.         Step three: Submit the form to complete your donation. If the gift
is a tribute to someone, don't forget to fill out the tribute information.
This would be a gift in memory of a silent key, for example.

We really appreciate your help. As you know, we have cut expenses this year
due to the difficult economic conditions. We are working hard to make sure
that we are delivering the most services to our members for the money - and
we plan to continue doing just that in 2011.

Thank you from the Members, Volunteers, and Staff of the Handiham System

Patrick Tice, WA0TDA, Handiham Manager
patt@xxxxxxxxxxxxxxxxx

Handiham Membership Dues

Reminder: Handiham renewals are on a monthly schedule - Please renew or
join, as we need you to keep our program strong!

You will have several choices when you renew:

.         Join at the usual $12 annual dues level for one year. Your renewal
date is the anniversary of your last renewal, so your membership extends for
one year.

.         Join for three years at $36.

.         Lifetime membership is $120.

.         If you can't afford the dues, request a 90 day non-renewable
sponsored membership.

.         Donate an extra amount of your choice to help support our
activities.

.         Discontinue your membership.

Please return your renewal form as soon as possible.

Your support is critical! Please help.

The Courage Handiham System depends on the support of people like you, who
want to share the fun and friendship of ham radio with others. Please help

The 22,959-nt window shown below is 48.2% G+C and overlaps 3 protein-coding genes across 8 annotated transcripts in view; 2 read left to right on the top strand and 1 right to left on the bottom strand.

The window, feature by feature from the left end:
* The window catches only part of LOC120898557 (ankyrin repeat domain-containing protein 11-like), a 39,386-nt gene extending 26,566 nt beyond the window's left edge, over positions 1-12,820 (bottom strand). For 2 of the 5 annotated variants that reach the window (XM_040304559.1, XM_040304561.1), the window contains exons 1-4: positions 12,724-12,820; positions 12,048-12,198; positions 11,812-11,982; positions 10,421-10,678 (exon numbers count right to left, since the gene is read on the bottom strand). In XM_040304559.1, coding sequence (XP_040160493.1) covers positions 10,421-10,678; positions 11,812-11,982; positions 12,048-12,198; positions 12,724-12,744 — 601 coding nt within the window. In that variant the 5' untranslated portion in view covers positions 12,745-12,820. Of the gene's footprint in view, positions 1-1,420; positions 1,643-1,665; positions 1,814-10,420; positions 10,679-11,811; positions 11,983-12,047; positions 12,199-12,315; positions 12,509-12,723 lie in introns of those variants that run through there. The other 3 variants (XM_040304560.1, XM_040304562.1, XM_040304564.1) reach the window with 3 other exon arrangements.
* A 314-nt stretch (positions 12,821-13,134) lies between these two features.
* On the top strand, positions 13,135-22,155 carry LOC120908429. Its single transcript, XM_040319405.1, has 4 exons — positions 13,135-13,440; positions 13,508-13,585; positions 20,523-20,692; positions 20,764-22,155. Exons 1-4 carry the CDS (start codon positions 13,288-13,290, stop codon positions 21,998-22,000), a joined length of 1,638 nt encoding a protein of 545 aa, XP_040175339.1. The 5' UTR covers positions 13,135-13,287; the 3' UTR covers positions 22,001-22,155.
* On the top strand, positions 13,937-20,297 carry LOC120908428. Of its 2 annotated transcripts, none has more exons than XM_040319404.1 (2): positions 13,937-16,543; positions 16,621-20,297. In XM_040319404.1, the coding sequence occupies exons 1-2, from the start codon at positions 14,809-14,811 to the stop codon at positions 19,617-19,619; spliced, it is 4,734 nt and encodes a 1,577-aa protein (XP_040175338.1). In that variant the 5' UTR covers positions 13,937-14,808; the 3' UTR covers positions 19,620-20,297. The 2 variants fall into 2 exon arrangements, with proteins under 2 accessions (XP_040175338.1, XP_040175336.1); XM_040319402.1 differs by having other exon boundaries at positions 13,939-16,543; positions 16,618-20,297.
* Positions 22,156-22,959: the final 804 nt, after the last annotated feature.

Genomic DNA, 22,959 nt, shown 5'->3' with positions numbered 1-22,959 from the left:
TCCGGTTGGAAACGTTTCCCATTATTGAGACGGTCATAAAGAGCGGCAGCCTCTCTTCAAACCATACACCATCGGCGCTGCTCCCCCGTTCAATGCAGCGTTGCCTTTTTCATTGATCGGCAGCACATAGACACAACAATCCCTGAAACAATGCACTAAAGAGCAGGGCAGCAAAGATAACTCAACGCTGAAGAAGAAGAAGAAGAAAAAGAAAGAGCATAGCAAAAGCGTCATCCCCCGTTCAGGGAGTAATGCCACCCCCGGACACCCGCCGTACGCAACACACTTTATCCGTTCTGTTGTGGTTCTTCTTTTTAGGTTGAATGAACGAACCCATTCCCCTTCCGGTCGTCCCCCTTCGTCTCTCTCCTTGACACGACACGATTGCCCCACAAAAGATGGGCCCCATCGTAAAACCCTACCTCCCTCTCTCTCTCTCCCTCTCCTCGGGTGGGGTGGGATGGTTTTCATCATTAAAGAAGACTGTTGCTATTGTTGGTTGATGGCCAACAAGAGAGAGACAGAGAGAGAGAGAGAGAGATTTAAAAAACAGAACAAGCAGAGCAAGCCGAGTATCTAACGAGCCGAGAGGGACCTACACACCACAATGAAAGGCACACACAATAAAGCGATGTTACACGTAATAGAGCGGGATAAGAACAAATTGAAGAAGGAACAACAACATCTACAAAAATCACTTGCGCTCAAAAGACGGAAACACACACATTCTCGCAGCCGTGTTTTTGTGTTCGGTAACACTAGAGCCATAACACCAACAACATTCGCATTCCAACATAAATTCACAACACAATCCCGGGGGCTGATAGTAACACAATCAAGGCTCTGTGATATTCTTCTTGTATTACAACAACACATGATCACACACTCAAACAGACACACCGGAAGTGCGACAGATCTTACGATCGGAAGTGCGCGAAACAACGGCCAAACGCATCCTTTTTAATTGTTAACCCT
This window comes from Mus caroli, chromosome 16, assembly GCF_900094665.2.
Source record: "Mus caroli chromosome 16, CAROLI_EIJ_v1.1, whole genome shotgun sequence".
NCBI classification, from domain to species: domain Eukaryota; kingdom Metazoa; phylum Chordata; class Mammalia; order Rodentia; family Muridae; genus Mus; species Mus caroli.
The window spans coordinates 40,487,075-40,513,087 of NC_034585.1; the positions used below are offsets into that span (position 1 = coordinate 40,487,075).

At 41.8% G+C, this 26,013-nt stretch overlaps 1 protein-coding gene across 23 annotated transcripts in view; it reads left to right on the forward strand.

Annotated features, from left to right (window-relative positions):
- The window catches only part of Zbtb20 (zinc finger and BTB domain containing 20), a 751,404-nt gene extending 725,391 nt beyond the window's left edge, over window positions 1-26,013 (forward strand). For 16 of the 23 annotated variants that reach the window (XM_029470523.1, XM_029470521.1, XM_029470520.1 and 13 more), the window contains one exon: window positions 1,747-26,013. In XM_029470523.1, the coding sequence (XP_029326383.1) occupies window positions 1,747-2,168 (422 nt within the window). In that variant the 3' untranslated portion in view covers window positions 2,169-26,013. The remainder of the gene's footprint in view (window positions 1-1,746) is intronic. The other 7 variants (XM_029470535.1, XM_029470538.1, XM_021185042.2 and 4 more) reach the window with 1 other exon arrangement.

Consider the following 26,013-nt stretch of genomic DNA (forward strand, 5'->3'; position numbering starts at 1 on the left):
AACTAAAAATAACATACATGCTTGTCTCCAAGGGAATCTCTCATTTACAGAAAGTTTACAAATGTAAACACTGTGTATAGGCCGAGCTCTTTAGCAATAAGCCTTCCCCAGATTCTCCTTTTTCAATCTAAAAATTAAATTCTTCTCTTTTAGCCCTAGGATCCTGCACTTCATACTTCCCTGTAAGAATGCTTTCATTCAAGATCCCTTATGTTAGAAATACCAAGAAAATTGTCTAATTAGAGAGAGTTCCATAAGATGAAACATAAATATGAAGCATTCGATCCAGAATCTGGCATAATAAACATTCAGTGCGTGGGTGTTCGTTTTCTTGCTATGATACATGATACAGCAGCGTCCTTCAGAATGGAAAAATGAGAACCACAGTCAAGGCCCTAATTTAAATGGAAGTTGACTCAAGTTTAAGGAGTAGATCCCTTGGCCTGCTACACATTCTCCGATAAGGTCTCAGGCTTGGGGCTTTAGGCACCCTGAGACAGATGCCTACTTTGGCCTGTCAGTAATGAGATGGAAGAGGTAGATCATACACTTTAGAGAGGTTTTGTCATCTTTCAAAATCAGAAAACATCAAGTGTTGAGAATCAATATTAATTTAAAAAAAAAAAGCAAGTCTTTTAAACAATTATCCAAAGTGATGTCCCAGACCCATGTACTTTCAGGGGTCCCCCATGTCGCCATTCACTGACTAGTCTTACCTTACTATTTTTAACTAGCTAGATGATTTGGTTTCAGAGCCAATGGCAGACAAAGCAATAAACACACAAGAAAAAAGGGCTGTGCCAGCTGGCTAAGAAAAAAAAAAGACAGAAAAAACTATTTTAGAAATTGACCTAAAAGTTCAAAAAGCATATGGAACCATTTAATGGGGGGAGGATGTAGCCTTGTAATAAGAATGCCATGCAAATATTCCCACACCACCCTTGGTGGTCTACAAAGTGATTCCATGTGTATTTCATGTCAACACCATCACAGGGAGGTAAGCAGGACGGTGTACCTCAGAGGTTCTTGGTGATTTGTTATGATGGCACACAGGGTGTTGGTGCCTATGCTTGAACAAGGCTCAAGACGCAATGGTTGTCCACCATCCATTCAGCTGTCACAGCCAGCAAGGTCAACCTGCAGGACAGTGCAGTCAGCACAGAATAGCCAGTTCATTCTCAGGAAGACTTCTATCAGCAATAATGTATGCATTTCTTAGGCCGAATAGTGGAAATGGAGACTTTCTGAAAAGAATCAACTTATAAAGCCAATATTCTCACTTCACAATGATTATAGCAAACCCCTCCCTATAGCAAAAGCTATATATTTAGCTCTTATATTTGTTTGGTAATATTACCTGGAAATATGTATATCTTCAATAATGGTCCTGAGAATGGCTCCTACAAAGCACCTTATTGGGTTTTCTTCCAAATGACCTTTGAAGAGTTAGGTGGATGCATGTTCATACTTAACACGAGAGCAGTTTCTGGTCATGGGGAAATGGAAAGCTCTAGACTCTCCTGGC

us provide services to people with disabilities. We would really appreciate
it if you would remember us in your estate plans. If you need a planning
kit, please call. If you are wondering whether a gift of stock can be given
to Handihams, the answer is yes! Please call Walt Seibert at 763-520-0532 or
email him at walt.seibert@xxxxxxxxxxxxxxxxxx 

Ask for a free DVD about the Handiham System. It's perfect for your club
program, too! The video tells your club about how we got started, the Radio
Camps, and working with hams who have disabilities.
Call 1-866-426-3442 toll-free.1-866-426-3442 toll-free -- Help us get new
hams on the air.

Get the Handiham E-Letter by email every Wednesday, and stay up-to-date with
ham radio news. 

You may listen in audio to the E-Letter at www.handiham.org
<http://www.handiham.org/> .

Email us to subscribe:
hamradio@xxxxxxxxxxxxxxxxx

Handiham members with disabilities can take an online audio course at
www.handiham.org <http://www.handiham.org/> :

.         Beginner

.         General

.         Extra

.         Operating Skills

That's it for this week. 73 from all of us at the Courage Handiham System!

Pat, WA0TDA

Manager, Courage Handiham System

Reach me by email at:
patt@xxxxxxxxxxxxxxxxx

Nancy, Handiham Secretary:
hamradio@xxxxxxxxxxxxxxxxx

Radio Camp email:
radiocamp@xxxxxxxxxxxxxxxxx

  _____  

Description: ARRL Diamond logo

ARRL is the premier organization supporting amateur radio worldwide. Please
contact Handihams for help joining the ARRL. We will be happy to help you
fill out the paperwork!

The weekly e-letter is a compilation of software tips, operating
information, and Handiham news. It is published on Wednesdays, and is
available to everyone free of charge. Please email wa0tda@xxxxxxxx for
changes of address, unsubscribes, etc. Include your old email address and
your new address.

Courage Center Handiham System
3915 Golden Valley Road
Golden Valley, MN  55422
763-520-0512

hamradio@xxxxxxxxxxxxxxxxx  

 

 

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  • » [handiham-world] Handiham World Weekly E-Letter for the week of Wednesday, 27 July 2011 - Patrick Tice